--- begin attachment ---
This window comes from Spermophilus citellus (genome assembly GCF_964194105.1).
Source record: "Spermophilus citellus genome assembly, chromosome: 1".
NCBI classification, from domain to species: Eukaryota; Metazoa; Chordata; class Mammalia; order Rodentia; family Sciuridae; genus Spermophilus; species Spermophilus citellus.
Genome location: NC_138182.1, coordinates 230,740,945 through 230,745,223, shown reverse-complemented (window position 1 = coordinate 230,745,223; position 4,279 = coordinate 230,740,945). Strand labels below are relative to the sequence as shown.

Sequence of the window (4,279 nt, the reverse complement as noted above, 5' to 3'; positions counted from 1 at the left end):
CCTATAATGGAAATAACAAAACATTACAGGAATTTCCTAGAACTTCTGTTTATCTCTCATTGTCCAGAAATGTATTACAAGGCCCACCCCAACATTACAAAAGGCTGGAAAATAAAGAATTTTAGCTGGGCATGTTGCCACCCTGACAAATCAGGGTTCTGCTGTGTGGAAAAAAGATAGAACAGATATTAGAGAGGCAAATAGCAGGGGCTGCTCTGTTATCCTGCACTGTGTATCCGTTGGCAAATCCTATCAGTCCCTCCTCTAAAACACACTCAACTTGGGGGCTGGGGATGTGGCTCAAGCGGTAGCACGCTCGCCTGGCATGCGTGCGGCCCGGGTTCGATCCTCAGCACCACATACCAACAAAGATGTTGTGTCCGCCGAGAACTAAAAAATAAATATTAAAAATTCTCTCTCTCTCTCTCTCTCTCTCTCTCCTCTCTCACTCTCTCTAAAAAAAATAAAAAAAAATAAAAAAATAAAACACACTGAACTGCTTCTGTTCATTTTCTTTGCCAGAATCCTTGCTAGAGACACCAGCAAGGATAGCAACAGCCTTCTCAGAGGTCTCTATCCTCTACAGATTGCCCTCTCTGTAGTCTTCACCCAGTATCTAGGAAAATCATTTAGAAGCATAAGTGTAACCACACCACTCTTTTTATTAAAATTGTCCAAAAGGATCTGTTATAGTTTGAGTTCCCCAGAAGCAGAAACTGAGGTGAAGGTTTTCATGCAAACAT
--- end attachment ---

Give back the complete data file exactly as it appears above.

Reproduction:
This window comes from Spermophilus citellus (genome assembly GCF_964194105.1).
Source record: "Spermophilus citellus genome assembly, chromosome: 1".
NCBI classification, from domain to species: Eukaryota; Metazoa; Chordata; class Mammalia; order Rodentia; family Sciuridae; genus Spermophilus; species Spermophilus citellus.
Genome location: NC_138182.1, coordinates 230,740,945 through 230,745,223, shown reverse-complemented (window position 1 = coordinate 230,745,223; position 4,279 = coordinate 230,740,945). Strand labels below are relative to the sequence as shown.

Sequence of the window (4,279 nt, the reverse complement as noted above, 5' to 3'; positions counted from 1 at the left end):
CCTATAATGGAAATAACAAAACATTACAGGAATTTCCTAGAACTTCTGTTTATCTCTCATTGTCCAGAAATGTATTACAAGGCCCACCCCAACATTACAAAAGGCTGGAAAATAAAGAATTTTAGCTGGGCATGTTGCCACCCTGACAAATCAGGGTTCTGCTGTGTGGAAAAAAGATAGAACAGATATTAGAGAGGCAAATAGCAGGGGCTGCTCTGTTATCCTGCACTGTGTATCCGTTGGCAAATCCTATCAGTCCCTCCTCTAAAACACACTCAACTTGGGGGCTGGGGATGTGGCTCAAGCGGTAGCACGCTCGCCTGGCATGCGTGCGGCCCGGGTTCGATCCTCAGCACCACATACCAACAAAGATGTTGTGTCCGCCGAGAACTAAAAAATAAATATTAAAAATTCTCTCTCTCTCTCTCTCTCTCTCTCTCCTCTCTCACTCTCTCTAAAAAAAATAAAAAAAAATAAAAAAATAAAACACACTGAACTGCTTCTGTTCATTTTCTTTGCCAGAATCCTTGCTAGAGACACCAGCAAGGATAGCAACAGCCTTCTCAGAGGTCTCTATCCTCTACAGATTGCCCTCTCTGTAGTCTTCACCCAGTATCTAGGAAAATCATTTAGAAGCATAAGTGTAACCACACCACTCTTTTTATTAAAATTGTCCAAAAGGATCTGTTATAGTTTGAGTTCCCCAGAAGCAGAAACTGAGGTGAAGGTTTTCATGCAAACAT